In an article in today's Independent on Sunday Mr Prescott makes a powerful defence of trade unions and of Labour's commitment to implement the European Social Chapter protecting workers' rights.
Labour's deputy leader argues that the union movement is "as relevant now as when I joined it" in 1954. He also promises "a new approach which recognises that employees have a stake in their work, that their safety must be respected, that minimum standards can improve work relations".
But addressing a public meeting of his constituency party in Sedgefield, County Durham, Mr Blair reacted strongly to an activist who argued that the balance of power in industry had swung too far away from unions in favour of the employers.
The Labour leader said: "I don't regard it as a balance between unions and employers. I regard it as a matter that all individuals at the workplace, whether in a union or not, should have certain minimum standards."
Mr Prescott's article will be seen as the beginning of a rearguard action among traditionalists after a concerted attempt by Labour modernisers to woo business. That has coincided with a softening of the party's rhetoric over worker protection rights enshrined in the European Social Chapter. In a marked difference of tone from Mr Blair's comments last week at a business conference, Mr Prescott said that "far too often in the Britain of the 1990s, good employers are undermined by the bad".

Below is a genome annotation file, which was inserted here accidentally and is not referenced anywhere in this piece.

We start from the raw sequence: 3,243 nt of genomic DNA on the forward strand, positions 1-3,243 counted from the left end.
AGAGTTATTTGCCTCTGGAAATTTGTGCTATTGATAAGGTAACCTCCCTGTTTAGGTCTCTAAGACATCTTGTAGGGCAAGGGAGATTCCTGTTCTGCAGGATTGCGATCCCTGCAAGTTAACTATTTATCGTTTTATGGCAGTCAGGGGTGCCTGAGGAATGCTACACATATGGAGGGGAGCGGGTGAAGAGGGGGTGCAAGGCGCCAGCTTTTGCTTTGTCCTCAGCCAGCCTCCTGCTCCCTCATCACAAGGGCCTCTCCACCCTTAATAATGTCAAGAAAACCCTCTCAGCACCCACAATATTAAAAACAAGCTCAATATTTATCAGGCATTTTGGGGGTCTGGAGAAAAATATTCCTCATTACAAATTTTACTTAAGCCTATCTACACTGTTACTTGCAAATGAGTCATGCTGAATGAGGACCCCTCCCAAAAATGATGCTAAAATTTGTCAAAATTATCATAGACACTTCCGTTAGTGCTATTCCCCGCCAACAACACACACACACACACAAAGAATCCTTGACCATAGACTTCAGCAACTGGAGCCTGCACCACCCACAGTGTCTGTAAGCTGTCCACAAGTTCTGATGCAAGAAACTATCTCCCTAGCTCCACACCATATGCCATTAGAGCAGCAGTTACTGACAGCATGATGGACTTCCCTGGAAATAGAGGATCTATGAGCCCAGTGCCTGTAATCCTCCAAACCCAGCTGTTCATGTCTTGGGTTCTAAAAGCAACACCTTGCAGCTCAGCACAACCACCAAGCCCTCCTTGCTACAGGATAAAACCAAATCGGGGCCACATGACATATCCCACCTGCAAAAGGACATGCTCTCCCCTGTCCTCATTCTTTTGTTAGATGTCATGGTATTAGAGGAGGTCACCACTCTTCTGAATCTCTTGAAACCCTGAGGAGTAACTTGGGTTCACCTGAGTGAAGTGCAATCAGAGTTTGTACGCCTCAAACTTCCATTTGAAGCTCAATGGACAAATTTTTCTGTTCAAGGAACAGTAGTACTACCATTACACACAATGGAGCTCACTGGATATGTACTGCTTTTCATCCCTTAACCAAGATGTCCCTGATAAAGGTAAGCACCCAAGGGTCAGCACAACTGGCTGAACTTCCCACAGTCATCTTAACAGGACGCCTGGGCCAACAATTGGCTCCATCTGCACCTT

He added: "The most successful businesses are those which harness the motivation and potential of a valued, skilled and fairly-rewarded workforce. That's why Labour will sign the European Social Chapter on minimum standards at work. That means measures to protect parents from being sacked for looking after their newborn children, and large companies consulting employee representatives - things most good companies do already."
The Social Chapter includes directives on workers councils and parental leave. But last week Mr Blair told business leaders that Labour would "rigorously examine each proposal to make sure it does not damage our competitiveness".
In Sedgefield yesterday Mr Blair confirmed his commitment to the statutory national minimum wage ahead of an expected row over the issue at the TUC in Blackpool. The Labour leader said there had to be "some floor on wages" otherwise unscrupulous employers would simply undercut each other and pass on the bill to the taxpayer, who is now paying pounds 2.5bn a year in benefits to those in work who are not paid a living wage.
However, he added: "It is not a question of giving unions back more power, but everybody irrespective of whether they are in unions, should be entitled to minimum standards at work."
Mr Blair declared yesterday that the general election campaign "has now begun" and pledged that Labour "is not going to descend into the gutter". Recalling John Major's words that "being negative can be an addictive drug", the Labour leader accused the Government of running "the most negative and destructive advertising campaign that Britain had ever seen. Lie after lie after lie. Violent images designed to frighten. A campaign in the long lineage of ugly and corroding advertising."
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